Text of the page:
File System

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Revision as of 13:58, 27 January 2014 by Toddr (talk | contribs) (Barn (long-term storage))

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CCI is moving to the unified GPFS file system.

General Layout

The Unified CCI GPFS filesystem is built using a block size of 8MiB. Performance testing indicated this was about optimal for our storage system hardware. Applications using large-record I/O will benefit most from the large block size. Performance testing shows that applications with small-record I/O perform at least nearly as well with the large block size as in a file system with a much smaller block size.

The file system is broken into three main areas: home, scratch, and barn. Each area of the filesystem has its own purpose and tradeoffs.




The home area contains user home directories, organized by projects. User home directories are only writable by the user. This area of the filesystem has a 10 GiB quota. Replication is used to help protect data.

Please note: In GPFS, replicated files are counted twice during quota calculations. This means the home directory limit is effectively 5 GiB per project (sum of every project user's home directory usage).

Home directories are intended to store only your "dot files" and maybe a few other configuration files, scripts, or small programs you need to customize your working environment. Program files, data sets, etc. should be stored in your barn.

Users with a legacy home directory will find a link in their new home directory, legacy-home, pointing to the old home directory. You can remove this link once you no longer need your legacy data.

Once the legacy file systems are retired, we plan to migrate home directories to higher-speed storage. This should help interactive sessions to be more responsive even in the face of heavy load.

Scratch (short-term storage)

There is a scratch data directory for each project and its associated users, as well as corresponding links in each user's home directory. This space is meant as a temporary staging area for performing computation. Performance in this directory will be better than in the home or barn areas. This space does not have a quota.

Each home directory contains a link, scratch, to the user's personal scratch space, and a link, scratch-shared, to the project's shared scratch space.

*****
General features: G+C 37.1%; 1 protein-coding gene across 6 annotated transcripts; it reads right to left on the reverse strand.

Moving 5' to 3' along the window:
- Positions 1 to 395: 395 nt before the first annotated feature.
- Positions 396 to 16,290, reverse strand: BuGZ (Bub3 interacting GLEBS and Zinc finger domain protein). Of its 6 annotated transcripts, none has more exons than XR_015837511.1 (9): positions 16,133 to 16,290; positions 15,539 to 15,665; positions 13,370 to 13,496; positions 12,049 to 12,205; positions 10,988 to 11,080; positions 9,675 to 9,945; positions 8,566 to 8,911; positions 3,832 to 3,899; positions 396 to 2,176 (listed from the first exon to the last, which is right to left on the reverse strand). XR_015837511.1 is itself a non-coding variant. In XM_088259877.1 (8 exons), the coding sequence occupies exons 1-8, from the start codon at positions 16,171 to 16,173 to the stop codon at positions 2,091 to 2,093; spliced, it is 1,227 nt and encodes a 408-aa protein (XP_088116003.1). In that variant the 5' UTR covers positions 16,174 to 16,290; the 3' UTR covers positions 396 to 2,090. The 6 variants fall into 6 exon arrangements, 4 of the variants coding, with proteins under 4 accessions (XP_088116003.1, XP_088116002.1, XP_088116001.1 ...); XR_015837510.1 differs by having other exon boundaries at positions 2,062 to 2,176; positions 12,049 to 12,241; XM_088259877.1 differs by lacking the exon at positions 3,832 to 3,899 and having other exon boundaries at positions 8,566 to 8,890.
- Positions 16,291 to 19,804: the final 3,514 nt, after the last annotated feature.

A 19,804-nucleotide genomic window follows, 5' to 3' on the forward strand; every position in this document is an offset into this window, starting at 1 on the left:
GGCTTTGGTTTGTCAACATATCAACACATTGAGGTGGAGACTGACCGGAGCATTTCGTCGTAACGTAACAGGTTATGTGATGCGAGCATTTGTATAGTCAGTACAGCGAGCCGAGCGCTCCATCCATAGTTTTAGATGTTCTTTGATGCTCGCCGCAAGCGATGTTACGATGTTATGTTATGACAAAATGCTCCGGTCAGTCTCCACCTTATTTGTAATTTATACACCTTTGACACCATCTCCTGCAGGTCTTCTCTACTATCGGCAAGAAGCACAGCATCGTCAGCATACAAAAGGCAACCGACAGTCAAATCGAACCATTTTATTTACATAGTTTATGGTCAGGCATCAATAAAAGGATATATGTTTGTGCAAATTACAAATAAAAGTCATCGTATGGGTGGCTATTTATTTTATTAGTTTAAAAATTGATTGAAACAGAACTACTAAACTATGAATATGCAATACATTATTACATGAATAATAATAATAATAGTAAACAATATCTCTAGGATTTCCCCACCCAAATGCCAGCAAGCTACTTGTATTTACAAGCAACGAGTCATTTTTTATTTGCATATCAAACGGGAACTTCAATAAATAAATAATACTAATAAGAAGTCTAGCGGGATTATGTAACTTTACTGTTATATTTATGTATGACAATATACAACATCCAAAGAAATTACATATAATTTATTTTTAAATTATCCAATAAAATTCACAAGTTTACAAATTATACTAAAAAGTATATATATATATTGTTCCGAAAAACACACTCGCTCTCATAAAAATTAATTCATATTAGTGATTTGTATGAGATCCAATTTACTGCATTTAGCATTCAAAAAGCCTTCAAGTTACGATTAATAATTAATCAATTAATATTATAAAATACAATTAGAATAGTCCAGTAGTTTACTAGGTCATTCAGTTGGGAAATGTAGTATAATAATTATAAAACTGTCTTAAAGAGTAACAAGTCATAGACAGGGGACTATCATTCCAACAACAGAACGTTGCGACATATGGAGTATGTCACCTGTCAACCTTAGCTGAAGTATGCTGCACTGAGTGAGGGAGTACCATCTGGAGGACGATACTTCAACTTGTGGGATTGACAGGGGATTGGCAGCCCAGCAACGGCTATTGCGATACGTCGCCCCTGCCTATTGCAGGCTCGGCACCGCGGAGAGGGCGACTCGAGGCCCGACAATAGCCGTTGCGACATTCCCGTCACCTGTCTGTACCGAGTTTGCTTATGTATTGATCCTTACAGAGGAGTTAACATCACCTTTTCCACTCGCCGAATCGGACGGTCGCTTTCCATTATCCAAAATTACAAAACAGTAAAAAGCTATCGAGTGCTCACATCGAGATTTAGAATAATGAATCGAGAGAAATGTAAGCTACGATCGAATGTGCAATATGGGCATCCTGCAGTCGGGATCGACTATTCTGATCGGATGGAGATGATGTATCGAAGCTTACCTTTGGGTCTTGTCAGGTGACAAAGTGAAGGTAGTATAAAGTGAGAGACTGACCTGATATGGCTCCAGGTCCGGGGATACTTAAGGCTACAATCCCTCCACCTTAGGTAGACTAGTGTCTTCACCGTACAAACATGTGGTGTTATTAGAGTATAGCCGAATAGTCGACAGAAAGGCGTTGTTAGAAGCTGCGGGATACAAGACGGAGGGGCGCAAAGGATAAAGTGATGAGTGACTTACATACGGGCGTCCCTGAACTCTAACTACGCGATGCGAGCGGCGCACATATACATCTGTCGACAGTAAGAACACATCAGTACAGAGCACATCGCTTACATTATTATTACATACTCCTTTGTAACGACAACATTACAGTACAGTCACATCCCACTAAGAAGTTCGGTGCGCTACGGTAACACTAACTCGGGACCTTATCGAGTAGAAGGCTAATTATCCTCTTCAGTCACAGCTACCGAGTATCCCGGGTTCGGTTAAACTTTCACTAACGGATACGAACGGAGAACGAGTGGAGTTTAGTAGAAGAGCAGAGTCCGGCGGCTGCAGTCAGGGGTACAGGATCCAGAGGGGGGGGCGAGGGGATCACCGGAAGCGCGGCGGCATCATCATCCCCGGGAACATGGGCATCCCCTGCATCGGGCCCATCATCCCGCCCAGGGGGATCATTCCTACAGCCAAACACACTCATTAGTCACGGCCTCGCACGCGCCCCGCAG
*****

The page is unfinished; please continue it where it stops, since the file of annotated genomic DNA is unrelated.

Important: This space will periodically be purged of files older than 14 days. This policy is subject to change based on filesystem demands. If longer-term storage of data is necessary it should be stored in the barn area.

Important: Because scratch space is not replicated, it is vulnerable to data loss or corruption if we suffered a serious storage system failure. We may remove files before their normal expiration date if we suspect there is data corruption. (Data in the home or barn areas are replicated and thus more resilient to failure.)

Barn (long-term storage)

There is a barn directory for each project and its associated users with corresponding links in each user's home directory. This space is meant to allow for longer-term storage of working data and programs than allowed by the scratch area. It is not meant for long-term retention of results, but rather is the space to store the tools you need to do your work. Nor is it intended to be the area where your computations run; they will perform better out of scratch. You may want to keep your actual executables in the barn, stage up data in scratch for several jobs using data sets stored in your barn, and copy back final results to your barn until you can properly retrieve them to your own local long-term storage.

Each project's barn starts with a 10 GiB quota. Like home, it is replicated, and it is never automatically purged of old files. Project users must manage their own space usage in the barn.

Each home directory contains a link, barn, to the user's personal barn space, and a link, barn-shared, to the project's shared barn space.

Additional space may be allocated to a project's barn at the discretion of the CCI Director upon written request by the project PI. Any extended quotas are subject to periodic review and potential reduction at the discretion of the Director.